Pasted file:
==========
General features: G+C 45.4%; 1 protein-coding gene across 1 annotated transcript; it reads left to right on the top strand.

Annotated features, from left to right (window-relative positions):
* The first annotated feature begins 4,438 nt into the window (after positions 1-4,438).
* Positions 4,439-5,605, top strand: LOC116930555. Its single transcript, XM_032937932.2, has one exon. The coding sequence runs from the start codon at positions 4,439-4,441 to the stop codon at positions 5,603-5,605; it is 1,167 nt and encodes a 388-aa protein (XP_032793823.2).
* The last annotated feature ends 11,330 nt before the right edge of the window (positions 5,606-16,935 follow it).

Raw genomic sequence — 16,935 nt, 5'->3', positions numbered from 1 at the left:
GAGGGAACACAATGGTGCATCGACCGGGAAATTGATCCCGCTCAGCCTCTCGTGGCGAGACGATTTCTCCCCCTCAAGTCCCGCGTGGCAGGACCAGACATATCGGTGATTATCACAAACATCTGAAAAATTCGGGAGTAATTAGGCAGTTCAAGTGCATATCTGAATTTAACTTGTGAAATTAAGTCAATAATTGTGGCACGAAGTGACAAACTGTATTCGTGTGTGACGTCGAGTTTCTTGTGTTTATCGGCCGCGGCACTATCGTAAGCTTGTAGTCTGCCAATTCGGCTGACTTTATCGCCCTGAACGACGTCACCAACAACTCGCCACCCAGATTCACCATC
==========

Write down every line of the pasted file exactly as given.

General features: G+C 45.4%; 1 protein-coding gene across 1 annotated transcript; it reads left to right on the top strand.

Annotated features, from left to right (window-relative positions):
* The first annotated feature begins 4,438 nt into the window (after positions 1-4,438).
* Positions 4,439-5,605, top strand: LOC116930555. Its single transcript, XM_032937932.2, has one exon. The coding sequence runs from the start codon at positions 4,439-4,441 to the stop codon at positions 5,603-5,605; it is 1,167 nt and encodes a 388-aa protein (XP_032793823.2).
* The last annotated feature ends 11,330 nt before the right edge of the window (positions 5,606-16,935 follow it).

Raw genomic sequence — 16,935 nt, 5'->3', positions numbered from 1 at the left:
GAGGGAACACAATGGTGCATCGACCGGGAAATTGATCCCGCTCAGCCTCTCGTGGCGAGACGATTTCTCCCCCTCAAGTCCCGCGTGGCAGGACCAGACATATCGGTGATTATCACAAACATCTGAAAAATTCGGGAGTAATTAGGCAGTTCAAGTGCATATCTGAATTTAACTTGTGAAATTAAGTCAATAATTGTGGCACGAAGTGACAAACTGTATTCGTGTGTGACGTCGAGTTTCTTGTGTTTATCGGCCGCGGCACTATCGTAAGCTTGTAGTCTGCCAATTCGGCTGACTTTATCGCCCTGAACGACGTCACCAACAACTCGCCACCCAGATTCACCATC